Home Features Health sector collapsing, minister missing, APNU/AFC busy avoiding elections
It is really sad – while APNU/AFC is obsessed with illegally trying to avoid an election due since March 21 and again due on September 18, the health sector is falling apart. Worse, they are not aware or don’t even care. Right now, the Region 6 health sector is reeling from non-functioning X-Ray and Laboratory services. Unfortunately, malfunctioning services have become chronic at New Amsterdam Hospital. Even more unfortunate is non-functioning X-Ray and other services have become chronic across the health sector in all ten regions.
If anyone is still shocked the X-Ray services in New Amsterdam is not operational, imagine how people must feel that the Georgetown Hospital X-Ray services are also once again not working. While we are at it, news have been simmering of the chronic non-functioning operating theatre at West Demerara Hospital.
There is still the problem of inadequate electricity at Skeldon, causing a rationing of equipment use. While the ministers were ebullient a few weeks ago commissioning a refurbished kitchen at the New Amsterdam Hospital, they ignored there still in no functioning mortuary at the New Amsterdam Hospital. The operating theatre at Suddie is either dead or limping along, with more than 90% downtime this year. Similar problems exist at Linden and other hospitals around the country.
The Port Mourant Ophthalmology Centre has not done a cataract surgery since 2015. A few weeks ago, the Minister herself boasted cataract surgery has returned to the institution when an American military medical team visited and completed dozens of surgeries. But since then, we have returned to status quo – no cataract surgery.
Now and then, the Health Minister shows up from her invisible act to commission something and behaves as if health is enjoying the “good life”. But the non-functioning X-Ray services at the New Amsterdam Hospital is due to another chronically chronic problem – unavailability of medicines and medical supplies. Supplies required for the X-ray services are not available. In spite of billions of dollars in illegal sole-sourcing, supplies are either not procured or are not being distributed.
GPHC now provides CT services on site and this is progress. But access to CT diagnostic services is not new for GPHC or public hospital patients. These were available since 2005. The Ministry of Health then had arranged for the private sector to provide CT services for patients from the GPHC and other public hospitals, with the Ministry and GPHC paying for the services from the private sector.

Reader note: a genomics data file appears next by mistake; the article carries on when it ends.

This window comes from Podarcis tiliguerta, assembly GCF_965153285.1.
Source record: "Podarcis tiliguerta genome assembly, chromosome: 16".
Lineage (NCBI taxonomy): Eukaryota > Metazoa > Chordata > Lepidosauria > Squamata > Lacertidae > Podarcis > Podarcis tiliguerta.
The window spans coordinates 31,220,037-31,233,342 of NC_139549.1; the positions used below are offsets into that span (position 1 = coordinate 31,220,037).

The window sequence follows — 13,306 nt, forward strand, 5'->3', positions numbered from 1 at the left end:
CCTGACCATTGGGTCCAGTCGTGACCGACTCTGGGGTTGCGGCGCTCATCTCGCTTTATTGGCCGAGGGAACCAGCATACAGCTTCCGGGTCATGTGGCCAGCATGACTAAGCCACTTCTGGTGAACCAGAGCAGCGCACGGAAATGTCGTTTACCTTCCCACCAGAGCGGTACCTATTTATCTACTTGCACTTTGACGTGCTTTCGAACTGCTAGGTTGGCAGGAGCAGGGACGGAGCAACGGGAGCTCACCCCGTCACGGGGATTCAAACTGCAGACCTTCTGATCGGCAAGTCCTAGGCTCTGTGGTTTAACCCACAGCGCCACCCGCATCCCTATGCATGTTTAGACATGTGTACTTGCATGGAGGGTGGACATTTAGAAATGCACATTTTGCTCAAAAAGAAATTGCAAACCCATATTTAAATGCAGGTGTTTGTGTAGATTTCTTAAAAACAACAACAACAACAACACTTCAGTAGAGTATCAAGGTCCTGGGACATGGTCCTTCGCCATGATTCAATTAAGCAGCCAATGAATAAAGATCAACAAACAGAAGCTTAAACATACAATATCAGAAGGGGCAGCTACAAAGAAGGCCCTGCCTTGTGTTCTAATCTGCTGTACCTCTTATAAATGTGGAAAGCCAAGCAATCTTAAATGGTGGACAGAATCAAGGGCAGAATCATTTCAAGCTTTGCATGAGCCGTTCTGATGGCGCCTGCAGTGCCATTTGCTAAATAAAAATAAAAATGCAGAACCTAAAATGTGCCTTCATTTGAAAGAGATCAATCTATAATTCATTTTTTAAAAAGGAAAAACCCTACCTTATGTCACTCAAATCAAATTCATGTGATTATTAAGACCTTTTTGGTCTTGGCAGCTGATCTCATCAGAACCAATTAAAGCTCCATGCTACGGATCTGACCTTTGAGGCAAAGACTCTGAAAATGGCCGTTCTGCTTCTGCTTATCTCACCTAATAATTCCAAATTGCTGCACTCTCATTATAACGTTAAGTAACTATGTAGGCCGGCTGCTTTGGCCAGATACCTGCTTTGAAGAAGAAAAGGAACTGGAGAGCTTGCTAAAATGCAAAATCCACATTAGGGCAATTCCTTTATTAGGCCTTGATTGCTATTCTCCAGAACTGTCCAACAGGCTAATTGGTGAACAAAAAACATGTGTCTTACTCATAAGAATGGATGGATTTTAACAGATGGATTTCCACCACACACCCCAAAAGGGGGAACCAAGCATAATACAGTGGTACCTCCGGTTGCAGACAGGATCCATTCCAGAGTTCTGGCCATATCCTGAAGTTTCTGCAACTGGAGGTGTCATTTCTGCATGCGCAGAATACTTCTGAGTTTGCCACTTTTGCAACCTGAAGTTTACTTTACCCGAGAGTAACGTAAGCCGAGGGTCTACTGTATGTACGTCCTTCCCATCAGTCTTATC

While CT on site at the GPHC makes access easier for patients from the GPHC, these patients are required to pay as much as $15,000 for each CT. For those who cannot pay, there is a long wait for the Ministry to process their application for payment assistance, often denied.
The sector’s budget has increased significantly, this cannot be denied. But the question is where have the extra billions gone. The downtime in operating theatres across the country has become chronic and is worse right at this moment than at any time in the last two decades. The downtime in X-Ray services similarly have become scandalous, more downtime than working time in some hospitals. Certainly X-Ray services at both New Amsterdam and Skeldon have experienced more down time than working time. The continued shortage of medical supplies and medicines has made diagnostic and treatment services in the public sector unreliable, in spite of more money being spent.
Meanwhile, human resource management brings greater dismay. Young Guyanese doctors graduating from Cuba have left the public sector in droves, some working in the private sector, but others migrating. Conditions of work have deteriorated and no one seems to care.
Non-taxable allowances that doctors received in the past are now taxable. Conditions under which doctors gain access to post-graduate programmes have become onerous. Thoughtless transfers of doctors around the country have caused major dissatisfaction. No one seems to care, no one listens to the problem’s doctors and nurses face.
The Minister of Public Health is clueless. Worse, for almost a year now, she has been less a Minister of Public Health and more the Chairman of the PNC. As the problems mount, the Minister is even scarcer, even more missing in action.
The constitutional crisis the country faces right now because APNU/AFC is too scared of an election does not mean we have a licence to ignore important sectors like health— even for a caretaker government. But that is exactly what is happening right now.
Dr Leslie Ramsammy